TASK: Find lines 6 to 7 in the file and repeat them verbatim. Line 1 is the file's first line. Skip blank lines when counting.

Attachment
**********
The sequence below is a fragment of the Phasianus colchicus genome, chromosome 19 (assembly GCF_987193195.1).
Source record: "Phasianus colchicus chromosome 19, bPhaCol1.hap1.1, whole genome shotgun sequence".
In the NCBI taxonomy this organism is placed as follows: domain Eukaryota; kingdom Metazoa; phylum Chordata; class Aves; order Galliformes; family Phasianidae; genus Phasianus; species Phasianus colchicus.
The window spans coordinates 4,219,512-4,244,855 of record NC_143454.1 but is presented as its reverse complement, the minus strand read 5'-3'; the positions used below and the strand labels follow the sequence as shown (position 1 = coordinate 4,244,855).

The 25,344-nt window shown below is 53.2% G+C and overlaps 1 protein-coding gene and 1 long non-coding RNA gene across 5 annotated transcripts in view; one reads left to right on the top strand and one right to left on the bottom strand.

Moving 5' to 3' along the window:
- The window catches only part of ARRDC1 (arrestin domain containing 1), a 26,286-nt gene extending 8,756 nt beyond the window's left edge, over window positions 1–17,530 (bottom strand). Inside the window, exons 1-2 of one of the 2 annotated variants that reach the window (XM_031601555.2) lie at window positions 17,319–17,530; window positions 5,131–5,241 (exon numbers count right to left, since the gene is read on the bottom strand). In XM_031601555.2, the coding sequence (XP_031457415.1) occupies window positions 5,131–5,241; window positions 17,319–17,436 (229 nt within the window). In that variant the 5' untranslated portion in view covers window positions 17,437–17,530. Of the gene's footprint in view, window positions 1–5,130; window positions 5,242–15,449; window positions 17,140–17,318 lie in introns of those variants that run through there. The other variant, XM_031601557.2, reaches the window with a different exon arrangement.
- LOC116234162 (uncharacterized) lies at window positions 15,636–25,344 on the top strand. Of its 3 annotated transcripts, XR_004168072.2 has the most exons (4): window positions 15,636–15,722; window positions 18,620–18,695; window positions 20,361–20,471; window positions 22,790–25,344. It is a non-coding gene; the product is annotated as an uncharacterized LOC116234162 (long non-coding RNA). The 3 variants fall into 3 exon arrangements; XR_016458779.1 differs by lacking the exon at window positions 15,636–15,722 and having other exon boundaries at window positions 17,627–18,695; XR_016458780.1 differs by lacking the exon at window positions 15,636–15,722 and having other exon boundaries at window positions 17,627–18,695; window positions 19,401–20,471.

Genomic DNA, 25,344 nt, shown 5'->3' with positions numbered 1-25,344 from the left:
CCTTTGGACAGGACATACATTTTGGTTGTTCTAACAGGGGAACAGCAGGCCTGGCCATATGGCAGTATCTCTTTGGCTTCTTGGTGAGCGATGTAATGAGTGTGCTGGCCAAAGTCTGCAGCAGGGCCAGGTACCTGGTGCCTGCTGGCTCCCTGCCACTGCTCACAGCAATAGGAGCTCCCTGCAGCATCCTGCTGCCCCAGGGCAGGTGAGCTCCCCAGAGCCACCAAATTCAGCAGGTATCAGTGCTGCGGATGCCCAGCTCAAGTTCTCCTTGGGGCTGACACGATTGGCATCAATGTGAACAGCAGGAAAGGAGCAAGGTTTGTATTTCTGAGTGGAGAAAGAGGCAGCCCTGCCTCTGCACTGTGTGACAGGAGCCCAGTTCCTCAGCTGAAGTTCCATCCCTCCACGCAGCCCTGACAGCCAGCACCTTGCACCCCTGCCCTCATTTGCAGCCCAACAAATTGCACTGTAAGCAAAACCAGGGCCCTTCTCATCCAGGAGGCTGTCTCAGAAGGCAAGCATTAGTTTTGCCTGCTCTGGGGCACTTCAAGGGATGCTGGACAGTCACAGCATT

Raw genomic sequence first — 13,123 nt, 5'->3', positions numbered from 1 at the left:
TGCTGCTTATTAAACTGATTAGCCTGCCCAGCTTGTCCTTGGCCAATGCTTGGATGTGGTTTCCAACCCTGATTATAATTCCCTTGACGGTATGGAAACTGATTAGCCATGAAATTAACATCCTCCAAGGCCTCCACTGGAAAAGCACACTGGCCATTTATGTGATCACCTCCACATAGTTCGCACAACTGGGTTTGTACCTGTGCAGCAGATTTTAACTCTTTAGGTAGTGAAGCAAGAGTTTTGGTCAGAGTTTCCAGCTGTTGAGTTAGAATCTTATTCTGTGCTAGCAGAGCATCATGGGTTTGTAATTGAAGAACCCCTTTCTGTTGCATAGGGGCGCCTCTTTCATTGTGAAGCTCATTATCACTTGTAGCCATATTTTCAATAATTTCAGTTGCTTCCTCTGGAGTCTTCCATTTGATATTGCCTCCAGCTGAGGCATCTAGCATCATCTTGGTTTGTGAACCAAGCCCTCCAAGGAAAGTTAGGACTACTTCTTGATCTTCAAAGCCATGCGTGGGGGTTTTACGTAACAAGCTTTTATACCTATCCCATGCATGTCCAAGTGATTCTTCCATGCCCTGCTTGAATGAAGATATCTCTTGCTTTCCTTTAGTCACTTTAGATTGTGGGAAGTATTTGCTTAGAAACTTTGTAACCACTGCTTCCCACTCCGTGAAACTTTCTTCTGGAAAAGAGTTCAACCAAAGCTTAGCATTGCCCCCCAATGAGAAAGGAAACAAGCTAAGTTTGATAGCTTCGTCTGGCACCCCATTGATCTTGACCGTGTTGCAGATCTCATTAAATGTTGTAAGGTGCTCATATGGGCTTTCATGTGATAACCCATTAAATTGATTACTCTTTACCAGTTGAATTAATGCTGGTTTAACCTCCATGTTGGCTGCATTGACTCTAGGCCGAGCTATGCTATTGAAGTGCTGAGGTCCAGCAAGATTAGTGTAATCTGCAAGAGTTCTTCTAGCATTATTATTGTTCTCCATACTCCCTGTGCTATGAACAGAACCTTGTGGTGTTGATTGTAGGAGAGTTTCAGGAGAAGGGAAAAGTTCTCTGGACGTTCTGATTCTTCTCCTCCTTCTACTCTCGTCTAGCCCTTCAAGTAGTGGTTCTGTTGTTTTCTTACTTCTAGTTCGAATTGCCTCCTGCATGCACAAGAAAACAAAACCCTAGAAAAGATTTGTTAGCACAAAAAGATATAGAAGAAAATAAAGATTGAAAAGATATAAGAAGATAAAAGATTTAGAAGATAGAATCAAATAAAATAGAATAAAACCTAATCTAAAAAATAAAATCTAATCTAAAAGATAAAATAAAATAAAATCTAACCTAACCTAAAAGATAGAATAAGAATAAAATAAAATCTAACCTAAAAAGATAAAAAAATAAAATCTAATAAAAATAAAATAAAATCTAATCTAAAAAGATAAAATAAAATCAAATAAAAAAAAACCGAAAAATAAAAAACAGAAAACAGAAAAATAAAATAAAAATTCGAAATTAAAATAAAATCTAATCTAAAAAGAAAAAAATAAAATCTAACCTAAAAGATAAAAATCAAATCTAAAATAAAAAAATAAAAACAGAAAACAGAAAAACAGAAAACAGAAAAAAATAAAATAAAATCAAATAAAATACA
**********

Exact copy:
Moving 5' to 3' along the window:
- The window catches only part of ARRDC1 (arrestin domain containing 1), a 26,286-nt gene extending 8,756 nt beyond the window's left edge, over window positions 1–17,530 (bottom strand). Inside the window, exons 1-2 of one of the 2 annotated variants that reach the window (XM_031601555.2) lie at window positions 17,319–17,530; window positions 5,131–5,241 (exon numbers count right to left, since the gene is read on the bottom strand). In XM_031601555.2, the coding sequence (XP_031457415.1) occupies window positions 5,131–5,241; window positions 17,319–17,436 (229 nt within the window). In that variant the 5' untranslated portion in view covers window positions 17,437–17,530. Of the gene's footprint in view, window positions 1–5,130; window positions 5,242–15,449; window positions 17,140–17,318 lie in introns of those variants that run through there. The other variant, XM_031601557.2, reaches the window with a different exon arrangement.